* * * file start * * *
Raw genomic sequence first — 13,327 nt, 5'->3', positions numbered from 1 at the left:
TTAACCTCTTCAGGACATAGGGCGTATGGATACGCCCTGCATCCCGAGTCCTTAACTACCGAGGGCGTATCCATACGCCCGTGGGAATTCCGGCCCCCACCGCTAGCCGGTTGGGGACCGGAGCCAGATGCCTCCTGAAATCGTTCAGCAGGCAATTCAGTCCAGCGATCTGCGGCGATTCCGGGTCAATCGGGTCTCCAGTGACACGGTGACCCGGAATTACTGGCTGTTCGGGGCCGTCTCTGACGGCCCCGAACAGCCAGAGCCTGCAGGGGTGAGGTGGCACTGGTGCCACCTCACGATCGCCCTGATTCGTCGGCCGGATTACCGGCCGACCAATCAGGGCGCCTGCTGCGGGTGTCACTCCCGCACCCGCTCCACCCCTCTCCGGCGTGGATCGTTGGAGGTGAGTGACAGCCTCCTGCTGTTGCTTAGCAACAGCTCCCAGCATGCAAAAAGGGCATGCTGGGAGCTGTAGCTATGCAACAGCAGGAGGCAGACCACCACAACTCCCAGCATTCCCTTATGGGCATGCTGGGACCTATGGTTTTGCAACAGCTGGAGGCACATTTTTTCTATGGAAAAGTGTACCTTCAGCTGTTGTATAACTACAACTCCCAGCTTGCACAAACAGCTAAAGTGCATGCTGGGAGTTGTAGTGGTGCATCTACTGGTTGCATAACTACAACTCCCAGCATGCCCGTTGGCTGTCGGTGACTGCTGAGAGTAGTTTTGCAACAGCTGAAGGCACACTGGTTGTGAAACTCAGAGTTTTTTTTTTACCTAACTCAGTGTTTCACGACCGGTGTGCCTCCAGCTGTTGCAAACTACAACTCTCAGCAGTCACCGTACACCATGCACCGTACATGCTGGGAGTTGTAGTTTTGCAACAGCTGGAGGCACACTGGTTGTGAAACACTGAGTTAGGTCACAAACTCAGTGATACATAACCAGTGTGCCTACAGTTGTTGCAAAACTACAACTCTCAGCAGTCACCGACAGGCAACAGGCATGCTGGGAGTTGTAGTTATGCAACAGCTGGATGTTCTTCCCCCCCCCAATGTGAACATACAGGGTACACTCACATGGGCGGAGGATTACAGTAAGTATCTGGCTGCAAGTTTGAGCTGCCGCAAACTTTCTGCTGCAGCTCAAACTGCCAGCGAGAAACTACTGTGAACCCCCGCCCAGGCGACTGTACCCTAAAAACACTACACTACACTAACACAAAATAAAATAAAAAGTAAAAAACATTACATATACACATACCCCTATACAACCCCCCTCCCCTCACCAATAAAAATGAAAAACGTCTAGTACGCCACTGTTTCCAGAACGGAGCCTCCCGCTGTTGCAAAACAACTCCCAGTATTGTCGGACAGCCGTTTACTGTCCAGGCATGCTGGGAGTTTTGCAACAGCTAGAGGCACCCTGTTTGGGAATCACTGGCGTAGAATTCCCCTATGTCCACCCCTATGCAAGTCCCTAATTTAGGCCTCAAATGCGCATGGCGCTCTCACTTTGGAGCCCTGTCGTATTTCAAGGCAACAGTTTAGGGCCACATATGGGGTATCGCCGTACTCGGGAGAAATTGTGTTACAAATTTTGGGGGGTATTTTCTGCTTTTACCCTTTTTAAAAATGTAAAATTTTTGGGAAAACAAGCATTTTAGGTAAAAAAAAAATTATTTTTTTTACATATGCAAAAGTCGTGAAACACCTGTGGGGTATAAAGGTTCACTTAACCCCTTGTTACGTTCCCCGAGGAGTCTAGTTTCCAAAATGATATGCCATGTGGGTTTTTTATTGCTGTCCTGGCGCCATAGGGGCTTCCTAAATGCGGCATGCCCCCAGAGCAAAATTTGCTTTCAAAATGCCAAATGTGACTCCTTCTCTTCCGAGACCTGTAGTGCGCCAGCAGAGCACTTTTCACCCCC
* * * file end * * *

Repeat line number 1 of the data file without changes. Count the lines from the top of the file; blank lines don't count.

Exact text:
Raw genomic sequence first — 13,327 nt, 5'->3', positions numbered from 1 at the left: